As a worldwide leader in international education, the Carlson Global Institute systematically measures how studying abroad impacts students’ global competence. Since 2011, Carlson MBA students have completed the Global Mindset Inventory (GMI): a statistically reliable and valid measure of intercultural sensitivity and awareness. The assessment was designed to provide greater insights and recommendations for students to increase their self-awareness, passion for diversity, and ability to understand and communicate more effectively across cultures.

For the first time this year, the 3M Foundation provided funds to support this crucial research.

“We’re providing over $12 million a year [to education]. In order to keep doing that, we need to understand which elements of the curriculum are most impactful, why they’re effective, and how we can continue to accelerate students’ learning,” says 3M Strategic Initiatives Specialist Matt Ladhoff, ’16 MBA.

The GMI has been praised by peer institutions and firms as a valuable tool for measuring an individual’s global mindset—a trait that employers, 3M included, increasingly demand from their leaders.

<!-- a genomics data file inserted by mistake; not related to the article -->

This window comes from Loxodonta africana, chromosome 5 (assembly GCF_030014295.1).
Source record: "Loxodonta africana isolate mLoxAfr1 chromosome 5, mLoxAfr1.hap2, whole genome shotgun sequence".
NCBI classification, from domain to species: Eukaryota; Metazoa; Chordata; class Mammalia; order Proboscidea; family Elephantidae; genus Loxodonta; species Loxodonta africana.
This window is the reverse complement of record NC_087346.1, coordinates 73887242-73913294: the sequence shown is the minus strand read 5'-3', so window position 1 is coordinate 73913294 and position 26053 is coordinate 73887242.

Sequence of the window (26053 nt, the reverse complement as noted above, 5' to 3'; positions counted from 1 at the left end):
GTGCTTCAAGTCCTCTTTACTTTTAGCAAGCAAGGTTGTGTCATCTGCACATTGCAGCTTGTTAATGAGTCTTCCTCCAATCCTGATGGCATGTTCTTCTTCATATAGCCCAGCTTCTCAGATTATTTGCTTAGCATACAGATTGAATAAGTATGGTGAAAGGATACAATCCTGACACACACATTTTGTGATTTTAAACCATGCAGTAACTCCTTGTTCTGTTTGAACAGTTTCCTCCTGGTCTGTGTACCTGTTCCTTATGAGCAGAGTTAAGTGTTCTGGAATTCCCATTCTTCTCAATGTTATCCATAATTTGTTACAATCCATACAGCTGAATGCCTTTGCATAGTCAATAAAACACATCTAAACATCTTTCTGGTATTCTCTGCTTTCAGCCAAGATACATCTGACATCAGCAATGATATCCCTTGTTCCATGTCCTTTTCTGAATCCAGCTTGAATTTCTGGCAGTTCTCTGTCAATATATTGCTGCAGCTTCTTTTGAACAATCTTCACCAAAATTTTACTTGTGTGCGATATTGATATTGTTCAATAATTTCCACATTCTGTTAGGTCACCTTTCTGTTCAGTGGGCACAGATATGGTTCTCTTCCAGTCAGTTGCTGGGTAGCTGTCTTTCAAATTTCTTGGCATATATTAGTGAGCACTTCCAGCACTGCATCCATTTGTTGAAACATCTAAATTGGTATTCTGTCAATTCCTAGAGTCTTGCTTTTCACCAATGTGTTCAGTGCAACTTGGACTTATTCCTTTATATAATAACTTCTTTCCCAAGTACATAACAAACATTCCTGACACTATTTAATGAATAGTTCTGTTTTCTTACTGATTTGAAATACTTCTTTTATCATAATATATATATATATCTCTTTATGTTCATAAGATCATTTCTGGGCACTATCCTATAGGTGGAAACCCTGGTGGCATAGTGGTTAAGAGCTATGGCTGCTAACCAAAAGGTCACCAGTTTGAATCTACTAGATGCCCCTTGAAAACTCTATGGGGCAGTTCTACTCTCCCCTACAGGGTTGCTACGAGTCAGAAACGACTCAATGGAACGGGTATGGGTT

“In order to be successful, our business leaders must have diverse experiences and perspectives. Studying abroad better prepares students for future opportunities at 3M and in the larger business community,” says Ladhoff.

Upon reviewing recent GMI results, the Association to Advance Collegiate Schools of Business (AACSB) recognized the Carlson School’s efforts to demonstrate what students learn from studying abroad. AACSB approved the GMI as an effective tool for assuring learning objectives in global education.

“Our partners have consistently expressed a need for employees who are able to adapt quickly to change, knowledgeable about various cultures, able to work effectively anywhere in the world, and able to come up with creative solutions to problems—whether here or elsewhere,” says Assistant Dean of Global Initiatives Anne D’Angelo. “The GMI provides evidence that studying abroad creates those effects.”